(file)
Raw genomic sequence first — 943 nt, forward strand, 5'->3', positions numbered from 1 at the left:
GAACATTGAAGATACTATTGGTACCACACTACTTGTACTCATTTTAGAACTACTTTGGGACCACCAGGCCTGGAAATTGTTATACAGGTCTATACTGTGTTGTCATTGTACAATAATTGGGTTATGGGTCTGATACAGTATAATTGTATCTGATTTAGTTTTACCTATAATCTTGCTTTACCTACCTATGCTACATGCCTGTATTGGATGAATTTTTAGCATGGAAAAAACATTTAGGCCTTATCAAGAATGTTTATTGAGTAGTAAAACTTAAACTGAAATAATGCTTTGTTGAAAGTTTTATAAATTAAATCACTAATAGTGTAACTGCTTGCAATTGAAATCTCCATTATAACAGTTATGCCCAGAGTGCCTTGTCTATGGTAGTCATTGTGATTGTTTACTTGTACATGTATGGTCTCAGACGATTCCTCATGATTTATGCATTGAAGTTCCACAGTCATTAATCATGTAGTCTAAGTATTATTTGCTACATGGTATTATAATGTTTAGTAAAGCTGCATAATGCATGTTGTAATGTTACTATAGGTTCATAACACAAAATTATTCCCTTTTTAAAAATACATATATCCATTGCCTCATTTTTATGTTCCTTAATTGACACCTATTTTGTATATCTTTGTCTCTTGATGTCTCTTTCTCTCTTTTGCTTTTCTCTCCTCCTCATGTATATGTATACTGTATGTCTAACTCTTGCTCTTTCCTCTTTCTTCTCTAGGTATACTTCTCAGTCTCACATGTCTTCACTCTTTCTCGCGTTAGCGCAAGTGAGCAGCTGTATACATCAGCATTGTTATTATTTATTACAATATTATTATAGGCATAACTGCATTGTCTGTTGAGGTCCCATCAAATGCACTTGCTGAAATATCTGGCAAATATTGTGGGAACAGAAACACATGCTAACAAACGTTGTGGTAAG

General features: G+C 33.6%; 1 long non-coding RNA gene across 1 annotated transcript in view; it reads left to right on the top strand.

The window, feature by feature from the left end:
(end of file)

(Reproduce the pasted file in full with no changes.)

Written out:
Raw genomic sequence first — 943 nt, forward strand, 5'->3', positions numbered from 1 at the left:
GAACATTGAAGATACTATTGGTACCACACTACTTGTACTCATTTTAGAACTACTTTGGGACCACCAGGCCTGGAAATTGTTATACAGGTCTATACTGTGTTGTCATTGTACAATAATTGGGTTATGGGTCTGATACAGTATAATTGTATCTGATTTAGTTTTACCTATAATCTTGCTTTACCTACCTATGCTACATGCCTGTATTGGATGAATTTTTAGCATGGAAAAAACATTTAGGCCTTATCAAGAATGTTTATTGAGTAGTAAAACTTAAACTGAAATAATGCTTTGTTGAAAGTTTTATAAATTAAATCACTAATAGTGTAACTGCTTGCAATTGAAATCTCCATTATAACAGTTATGCCCAGAGTGCCTTGTCTATGGTAGTCATTGTGATTGTTTACTTGTACATGTATGGTCTCAGACGATTCCTCATGATTTATGCATTGAAGTTCCACAGTCATTAATCATGTAGTCTAAGTATTATTTGCTACATGGTATTATAATGTTTAGTAAAGCTGCATAATGCATGTTGTAATGTTACTATAGGTTCATAACACAAAATTATTCCCTTTTTAAAAATACATATATCCATTGCCTCATTTTTATGTTCCTTAATTGACACCTATTTTGTATATCTTTGTCTCTTGATGTCTCTTTCTCTCTTTTGCTTTTCTCTCCTCCTCATGTATATGTATACTGTATGTCTAACTCTTGCTCTTTCCTCTTTCTTCTCTAGGTATACTTCTCAGTCTCACATGTCTTCACTCTTTCTCGCGTTAGCGCAAGTGAGCAGCTGTATACATCAGCATTGTTATTATTTATTACAATATTATTATAGGCATAACTGCATTGTCTGTTGAGGTCCCATCAAATGCACTTGCTGAAATATCTGGCAAATATTGTGGGAACAGAAACACATGCTAACAAACGTTGTGGTAAG

General features: G+C 33.6%; 1 long non-coding RNA gene across 1 annotated transcript in view; it reads left to right on the top strand.

The window, feature by feature from the left end: